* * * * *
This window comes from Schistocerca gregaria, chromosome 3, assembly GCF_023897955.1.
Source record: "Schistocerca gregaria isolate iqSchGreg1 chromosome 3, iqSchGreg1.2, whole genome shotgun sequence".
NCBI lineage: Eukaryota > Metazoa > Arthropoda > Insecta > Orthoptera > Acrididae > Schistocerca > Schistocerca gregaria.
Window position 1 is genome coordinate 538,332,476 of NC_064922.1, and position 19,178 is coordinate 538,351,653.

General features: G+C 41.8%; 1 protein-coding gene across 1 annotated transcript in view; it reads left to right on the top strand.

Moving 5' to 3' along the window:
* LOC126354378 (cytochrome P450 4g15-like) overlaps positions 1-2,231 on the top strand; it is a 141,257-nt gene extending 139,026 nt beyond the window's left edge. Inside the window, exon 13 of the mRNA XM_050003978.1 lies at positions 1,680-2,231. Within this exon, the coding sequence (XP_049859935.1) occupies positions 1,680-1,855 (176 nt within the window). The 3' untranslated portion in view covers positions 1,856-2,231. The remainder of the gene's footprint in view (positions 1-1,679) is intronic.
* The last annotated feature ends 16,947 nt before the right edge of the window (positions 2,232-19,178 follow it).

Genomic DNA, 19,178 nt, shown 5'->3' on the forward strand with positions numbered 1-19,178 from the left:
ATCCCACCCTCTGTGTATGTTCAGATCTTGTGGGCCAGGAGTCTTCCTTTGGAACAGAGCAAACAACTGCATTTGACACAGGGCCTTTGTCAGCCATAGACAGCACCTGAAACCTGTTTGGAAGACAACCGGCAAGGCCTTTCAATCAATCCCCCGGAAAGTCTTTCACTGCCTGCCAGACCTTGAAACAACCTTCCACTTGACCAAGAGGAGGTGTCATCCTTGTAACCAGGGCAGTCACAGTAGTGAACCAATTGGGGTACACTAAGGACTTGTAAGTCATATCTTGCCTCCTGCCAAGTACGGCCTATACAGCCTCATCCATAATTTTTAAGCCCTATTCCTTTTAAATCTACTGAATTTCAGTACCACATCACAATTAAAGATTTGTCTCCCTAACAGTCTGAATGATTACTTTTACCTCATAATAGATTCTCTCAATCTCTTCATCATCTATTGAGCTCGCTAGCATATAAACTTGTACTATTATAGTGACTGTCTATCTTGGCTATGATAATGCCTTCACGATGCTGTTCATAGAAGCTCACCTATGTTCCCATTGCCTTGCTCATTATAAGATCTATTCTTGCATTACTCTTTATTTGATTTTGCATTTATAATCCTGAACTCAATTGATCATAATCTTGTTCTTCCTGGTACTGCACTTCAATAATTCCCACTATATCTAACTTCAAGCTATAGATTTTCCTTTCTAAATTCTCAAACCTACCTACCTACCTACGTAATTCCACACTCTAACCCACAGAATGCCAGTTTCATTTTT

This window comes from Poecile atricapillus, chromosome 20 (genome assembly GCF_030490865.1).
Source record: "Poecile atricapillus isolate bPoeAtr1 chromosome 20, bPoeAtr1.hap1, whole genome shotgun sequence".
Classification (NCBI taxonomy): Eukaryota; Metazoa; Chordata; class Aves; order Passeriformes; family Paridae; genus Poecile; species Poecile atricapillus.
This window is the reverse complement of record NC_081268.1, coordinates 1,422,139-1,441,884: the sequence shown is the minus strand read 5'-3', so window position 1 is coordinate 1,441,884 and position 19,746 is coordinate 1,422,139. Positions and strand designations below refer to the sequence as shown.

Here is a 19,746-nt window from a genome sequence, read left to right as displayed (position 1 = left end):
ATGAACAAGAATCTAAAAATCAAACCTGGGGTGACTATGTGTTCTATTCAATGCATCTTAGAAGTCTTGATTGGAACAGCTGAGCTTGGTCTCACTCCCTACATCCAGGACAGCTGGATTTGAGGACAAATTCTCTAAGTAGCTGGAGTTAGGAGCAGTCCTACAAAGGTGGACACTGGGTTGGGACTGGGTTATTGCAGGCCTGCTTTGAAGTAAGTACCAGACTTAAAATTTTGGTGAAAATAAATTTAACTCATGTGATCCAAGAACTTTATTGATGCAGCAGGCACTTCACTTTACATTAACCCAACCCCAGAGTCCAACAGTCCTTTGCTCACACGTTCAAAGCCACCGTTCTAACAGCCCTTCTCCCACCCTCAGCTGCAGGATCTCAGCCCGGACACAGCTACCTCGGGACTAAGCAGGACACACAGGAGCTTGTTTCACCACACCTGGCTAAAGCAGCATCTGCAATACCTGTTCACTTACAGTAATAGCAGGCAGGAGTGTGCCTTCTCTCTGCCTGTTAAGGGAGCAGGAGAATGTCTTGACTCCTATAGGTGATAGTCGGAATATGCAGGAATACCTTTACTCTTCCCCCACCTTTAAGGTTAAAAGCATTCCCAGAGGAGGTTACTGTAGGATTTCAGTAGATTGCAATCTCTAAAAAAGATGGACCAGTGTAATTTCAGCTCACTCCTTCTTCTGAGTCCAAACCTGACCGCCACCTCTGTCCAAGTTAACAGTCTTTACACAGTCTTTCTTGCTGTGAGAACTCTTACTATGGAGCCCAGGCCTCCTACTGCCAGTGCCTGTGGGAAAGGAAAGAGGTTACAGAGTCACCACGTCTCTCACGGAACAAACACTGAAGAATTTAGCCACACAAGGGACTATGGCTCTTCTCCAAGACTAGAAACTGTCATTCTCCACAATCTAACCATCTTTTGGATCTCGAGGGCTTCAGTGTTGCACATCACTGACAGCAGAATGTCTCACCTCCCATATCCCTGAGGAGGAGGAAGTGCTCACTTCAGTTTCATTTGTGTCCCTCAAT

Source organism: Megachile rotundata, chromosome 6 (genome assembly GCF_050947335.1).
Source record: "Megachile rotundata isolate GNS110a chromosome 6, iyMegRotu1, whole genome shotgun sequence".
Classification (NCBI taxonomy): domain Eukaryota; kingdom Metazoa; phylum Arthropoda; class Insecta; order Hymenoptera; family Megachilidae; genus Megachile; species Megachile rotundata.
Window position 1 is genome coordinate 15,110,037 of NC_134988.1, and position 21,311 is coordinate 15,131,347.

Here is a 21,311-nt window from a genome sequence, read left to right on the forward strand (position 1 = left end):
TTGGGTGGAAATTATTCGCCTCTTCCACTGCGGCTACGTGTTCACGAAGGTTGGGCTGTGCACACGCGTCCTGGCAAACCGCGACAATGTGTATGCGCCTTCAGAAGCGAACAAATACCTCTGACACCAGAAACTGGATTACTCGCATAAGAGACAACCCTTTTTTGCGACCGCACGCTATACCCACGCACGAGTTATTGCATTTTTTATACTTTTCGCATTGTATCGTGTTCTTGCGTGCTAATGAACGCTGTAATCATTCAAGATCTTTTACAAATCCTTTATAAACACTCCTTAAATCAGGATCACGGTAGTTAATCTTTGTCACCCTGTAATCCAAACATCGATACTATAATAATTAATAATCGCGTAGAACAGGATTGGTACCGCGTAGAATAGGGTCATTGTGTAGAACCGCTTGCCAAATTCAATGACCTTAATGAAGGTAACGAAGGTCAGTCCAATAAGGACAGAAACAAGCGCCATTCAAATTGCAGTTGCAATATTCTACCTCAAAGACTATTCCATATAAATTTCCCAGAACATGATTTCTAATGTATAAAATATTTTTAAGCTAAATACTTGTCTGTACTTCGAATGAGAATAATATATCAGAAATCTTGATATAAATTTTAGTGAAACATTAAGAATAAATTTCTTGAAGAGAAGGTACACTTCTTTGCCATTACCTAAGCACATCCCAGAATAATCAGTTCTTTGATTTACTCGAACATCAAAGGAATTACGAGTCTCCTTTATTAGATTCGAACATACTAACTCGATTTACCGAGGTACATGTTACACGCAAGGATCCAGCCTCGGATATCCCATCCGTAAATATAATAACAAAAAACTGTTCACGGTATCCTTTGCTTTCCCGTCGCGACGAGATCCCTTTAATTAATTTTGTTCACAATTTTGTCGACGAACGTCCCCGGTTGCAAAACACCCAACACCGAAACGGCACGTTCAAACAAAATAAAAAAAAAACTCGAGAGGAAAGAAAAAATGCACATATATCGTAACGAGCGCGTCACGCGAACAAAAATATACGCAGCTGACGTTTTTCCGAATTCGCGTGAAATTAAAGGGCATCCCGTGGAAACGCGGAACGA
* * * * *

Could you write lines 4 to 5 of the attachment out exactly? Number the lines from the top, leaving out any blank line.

Window position 1 is genome coordinate 538,332,476 of NC_064922.1, and position 19,178 is coordinate 538,351,653.

General features: G+C 41.8%; 1 protein-coding gene across 1 annotated transcript in view; it reads left to right on the top strand.